Night Moves (2014)

Posted by Joel Copling on June 10, 2014

The thriller elements within co-writer/director/editor Kelly Reichardt's intoxicating "Night Moves" are of such a slow burn that it's almost disconcerting, but the suspense is here in waves. It exists in the very fabric of the narrative, which slowly moves beyond an environmentalist polemic into a quietly nervy study of the human condition. Through a central trio of performances that commands the screen as a desperate situation becomes hopeless, "Night Moves," well, moves with a Hitchcockian serenity. The bomb is always under the table, and the beauty of Reichardt's script (written with Jonathan Raymond) is that there is little assurance of it ever going off.

Josh (Jesse Eisenberg) and Dena (Dakota Fanning) are activists for an organization that seems to condone militant action toward those who put consumerism before the environment. This is no less obvious than when they team up with Harmon (Peter Sarsgaard), an ex-Marine for the mission of blowing up the Green River Dam with 500 pounds of ammonium nitrate. The sequence in which they do just that is kept at such a fever pitch by Reichardt that a viewer's disposition as profusely sweating and teetering on the edge of his or her seat would not be out of the question. The plan goes off with a devastating hitch: A camper goes missing, and later, his body is found floating in the water.

As Josh laments, nature has been sacrificed among those who pay no attention to it for the luxury of being able to power their iPods. Josh's demeanor is constantly downtrodden. He has demons in his past, clear trust issues with anyone who crosses his path, and a passion for environmentalism that seems to surpass even a passion for his own life. That emotional wall, so protective of probable outbursts that never come, slowly breaks down over the course of the film's third act, and Eisenberg's magnetic performance never lets the despair become one-note. The last scene is particularly suggestive of the desire--nay, the need--to break away, and the actor plays it so quietly that the element of implosion is almost entirely buried.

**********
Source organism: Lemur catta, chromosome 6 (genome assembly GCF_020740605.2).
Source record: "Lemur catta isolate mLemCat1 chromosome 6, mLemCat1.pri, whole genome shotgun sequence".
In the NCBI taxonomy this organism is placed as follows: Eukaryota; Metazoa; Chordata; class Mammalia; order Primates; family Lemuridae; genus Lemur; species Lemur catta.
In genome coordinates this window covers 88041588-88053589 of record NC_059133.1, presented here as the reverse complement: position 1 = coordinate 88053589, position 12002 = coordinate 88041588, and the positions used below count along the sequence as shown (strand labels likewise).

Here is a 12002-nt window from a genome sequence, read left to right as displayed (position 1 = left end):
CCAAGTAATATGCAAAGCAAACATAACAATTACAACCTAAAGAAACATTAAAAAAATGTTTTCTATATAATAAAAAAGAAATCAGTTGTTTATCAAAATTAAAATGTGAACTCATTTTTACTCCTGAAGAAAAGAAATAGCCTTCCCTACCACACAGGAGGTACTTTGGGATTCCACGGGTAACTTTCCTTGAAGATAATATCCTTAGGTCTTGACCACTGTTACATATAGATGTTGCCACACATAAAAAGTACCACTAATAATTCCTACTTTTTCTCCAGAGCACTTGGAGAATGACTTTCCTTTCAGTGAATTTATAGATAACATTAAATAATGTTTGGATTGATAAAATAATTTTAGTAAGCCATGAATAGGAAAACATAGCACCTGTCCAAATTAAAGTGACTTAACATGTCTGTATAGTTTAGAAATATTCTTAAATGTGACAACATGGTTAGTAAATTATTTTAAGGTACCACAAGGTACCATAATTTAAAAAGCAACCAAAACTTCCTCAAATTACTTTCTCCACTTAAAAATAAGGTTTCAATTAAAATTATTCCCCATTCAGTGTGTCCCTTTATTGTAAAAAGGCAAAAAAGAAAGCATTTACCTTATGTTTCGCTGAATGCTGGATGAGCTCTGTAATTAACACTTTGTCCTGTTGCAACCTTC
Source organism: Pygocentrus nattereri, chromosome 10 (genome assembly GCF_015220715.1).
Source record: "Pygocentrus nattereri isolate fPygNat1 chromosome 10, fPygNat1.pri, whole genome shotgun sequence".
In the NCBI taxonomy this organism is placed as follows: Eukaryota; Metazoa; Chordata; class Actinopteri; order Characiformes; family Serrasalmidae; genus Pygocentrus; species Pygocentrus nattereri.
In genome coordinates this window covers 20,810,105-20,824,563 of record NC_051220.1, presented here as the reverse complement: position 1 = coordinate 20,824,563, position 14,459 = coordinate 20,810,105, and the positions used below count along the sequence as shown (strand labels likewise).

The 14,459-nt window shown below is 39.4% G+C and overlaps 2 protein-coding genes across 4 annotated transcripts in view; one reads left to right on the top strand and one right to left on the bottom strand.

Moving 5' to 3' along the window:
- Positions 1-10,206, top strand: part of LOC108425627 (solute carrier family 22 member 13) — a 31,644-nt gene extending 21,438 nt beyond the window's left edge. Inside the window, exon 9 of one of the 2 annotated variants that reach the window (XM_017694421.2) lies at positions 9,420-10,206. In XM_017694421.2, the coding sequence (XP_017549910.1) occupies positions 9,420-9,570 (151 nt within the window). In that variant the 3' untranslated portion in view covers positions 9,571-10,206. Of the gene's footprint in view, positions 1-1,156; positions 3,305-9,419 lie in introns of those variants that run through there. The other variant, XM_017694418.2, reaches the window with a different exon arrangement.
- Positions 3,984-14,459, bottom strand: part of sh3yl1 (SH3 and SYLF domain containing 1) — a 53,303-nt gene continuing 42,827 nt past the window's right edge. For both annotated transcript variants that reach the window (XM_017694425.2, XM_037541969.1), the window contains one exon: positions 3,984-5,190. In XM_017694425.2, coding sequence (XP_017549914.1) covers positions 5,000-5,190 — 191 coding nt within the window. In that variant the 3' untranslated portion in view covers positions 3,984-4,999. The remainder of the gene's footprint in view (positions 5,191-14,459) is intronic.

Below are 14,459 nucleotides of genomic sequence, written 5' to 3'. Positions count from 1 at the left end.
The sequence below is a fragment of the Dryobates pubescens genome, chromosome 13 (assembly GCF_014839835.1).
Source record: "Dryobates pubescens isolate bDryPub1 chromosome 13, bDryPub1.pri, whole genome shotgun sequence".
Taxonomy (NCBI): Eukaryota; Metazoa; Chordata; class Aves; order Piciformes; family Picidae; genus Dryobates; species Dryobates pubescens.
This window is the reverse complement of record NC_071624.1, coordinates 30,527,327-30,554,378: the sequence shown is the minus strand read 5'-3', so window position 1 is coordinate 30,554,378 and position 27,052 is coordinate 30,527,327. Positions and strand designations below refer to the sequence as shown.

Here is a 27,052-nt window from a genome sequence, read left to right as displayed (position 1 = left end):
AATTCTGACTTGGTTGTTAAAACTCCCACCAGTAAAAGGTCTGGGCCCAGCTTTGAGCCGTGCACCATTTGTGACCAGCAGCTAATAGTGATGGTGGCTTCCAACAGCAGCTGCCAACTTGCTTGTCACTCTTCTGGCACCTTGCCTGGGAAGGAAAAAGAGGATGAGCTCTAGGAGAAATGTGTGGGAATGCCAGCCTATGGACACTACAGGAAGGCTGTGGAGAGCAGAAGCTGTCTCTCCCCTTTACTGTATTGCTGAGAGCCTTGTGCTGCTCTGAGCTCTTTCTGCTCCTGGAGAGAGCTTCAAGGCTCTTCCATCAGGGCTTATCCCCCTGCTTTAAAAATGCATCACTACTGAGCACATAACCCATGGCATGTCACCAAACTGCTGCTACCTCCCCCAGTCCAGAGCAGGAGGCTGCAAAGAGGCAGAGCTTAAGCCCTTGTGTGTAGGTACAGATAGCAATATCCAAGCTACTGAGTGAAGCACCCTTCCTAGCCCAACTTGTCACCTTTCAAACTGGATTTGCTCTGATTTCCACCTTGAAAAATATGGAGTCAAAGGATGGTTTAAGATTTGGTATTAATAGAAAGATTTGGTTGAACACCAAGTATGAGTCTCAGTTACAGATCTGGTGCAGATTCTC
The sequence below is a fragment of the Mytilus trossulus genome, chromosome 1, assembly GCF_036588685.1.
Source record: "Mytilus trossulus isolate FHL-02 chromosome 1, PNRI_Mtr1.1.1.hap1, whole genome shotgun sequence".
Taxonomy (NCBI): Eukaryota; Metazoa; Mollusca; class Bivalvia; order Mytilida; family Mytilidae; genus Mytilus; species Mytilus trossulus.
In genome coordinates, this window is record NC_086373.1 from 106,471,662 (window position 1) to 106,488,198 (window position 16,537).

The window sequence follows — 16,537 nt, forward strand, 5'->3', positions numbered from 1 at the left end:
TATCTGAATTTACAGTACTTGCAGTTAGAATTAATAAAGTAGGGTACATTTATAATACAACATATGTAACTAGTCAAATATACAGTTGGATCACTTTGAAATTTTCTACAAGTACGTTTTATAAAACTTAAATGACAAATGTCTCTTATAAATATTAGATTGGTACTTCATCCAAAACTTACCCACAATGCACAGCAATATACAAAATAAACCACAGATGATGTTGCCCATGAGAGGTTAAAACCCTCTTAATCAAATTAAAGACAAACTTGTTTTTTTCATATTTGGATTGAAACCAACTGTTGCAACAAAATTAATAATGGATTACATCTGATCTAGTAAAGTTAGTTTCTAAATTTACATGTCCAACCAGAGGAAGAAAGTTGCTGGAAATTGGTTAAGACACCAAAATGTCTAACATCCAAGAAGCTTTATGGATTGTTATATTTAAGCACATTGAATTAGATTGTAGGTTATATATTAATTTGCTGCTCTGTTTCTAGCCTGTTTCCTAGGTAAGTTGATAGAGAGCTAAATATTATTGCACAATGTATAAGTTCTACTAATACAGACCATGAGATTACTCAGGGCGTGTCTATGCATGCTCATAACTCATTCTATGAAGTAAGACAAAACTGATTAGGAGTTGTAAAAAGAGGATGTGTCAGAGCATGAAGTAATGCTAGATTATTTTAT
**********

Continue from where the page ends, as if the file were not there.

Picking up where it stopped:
Dena, meanwhile, is the more emotionally wrecked of the two. Fanning is particularly effective in the showier role of the main two. She showcases this from the beginning, with her nervously energetic manner of speaking in compartmentalized spurts of sarcasm (Note her interaction with the retailer, played by James Le Gros, who sells her the ammonium nitrate in spite of his policies). She slowly unravels after the full scope of their actions makes itself known, a stress-induced rash spreading from her right arm to her chest and face. For his part, Harmon remains relatively calm throughout the picture before more or less disappearing for the entire third act (This is understandable, considering the focus shifts solely onto Josh), but Sarsgaard effortlessly plays the role as intriguingly melancholy.

The trio parts company after the tragic incident takes place. The people with whom Josh stays are privy before long to whatever he involved himself in; Surprise (Alia Shawkat) wonders where Dena's got to and Sean (Kai Lennox) warns Josh that he can no longer allow them to keep his secrets. The entire final act of "Night Moves" works to wear down each character's certainty in his or her part of the plan. The screenplay veers away from the environmentalist angle (which is not particularly anything new following 2013's altogether different "The East") early enough to work as a chilling but never chilly thriller of the human condition that casts its spell effectively enough to stick to the brain.

Film Information

Jesse Eisenberg (Josh), Dakota Fanning (Dena), Peter Sarsgaard (Harmon), Alia Shawkat (Surprise), Logan Miller (Dylan), Kai Lennox (Sean), Katherine Waterston (Anne), James Le Gros (Feed Factory Clerk), Traber Charles Burns (Felix), Autumn Nidalmia (Mable), Barry Del Sherman (Corser), Matt Malloy (Boat Owner), Lew Temple (Wandering Camper).

Directed by Kelly Reichardt and written by Reichardt and Jonathan Raymond.

Rated R (language, nudity).

112 minutes.

Released in select cities on May 30, 2014.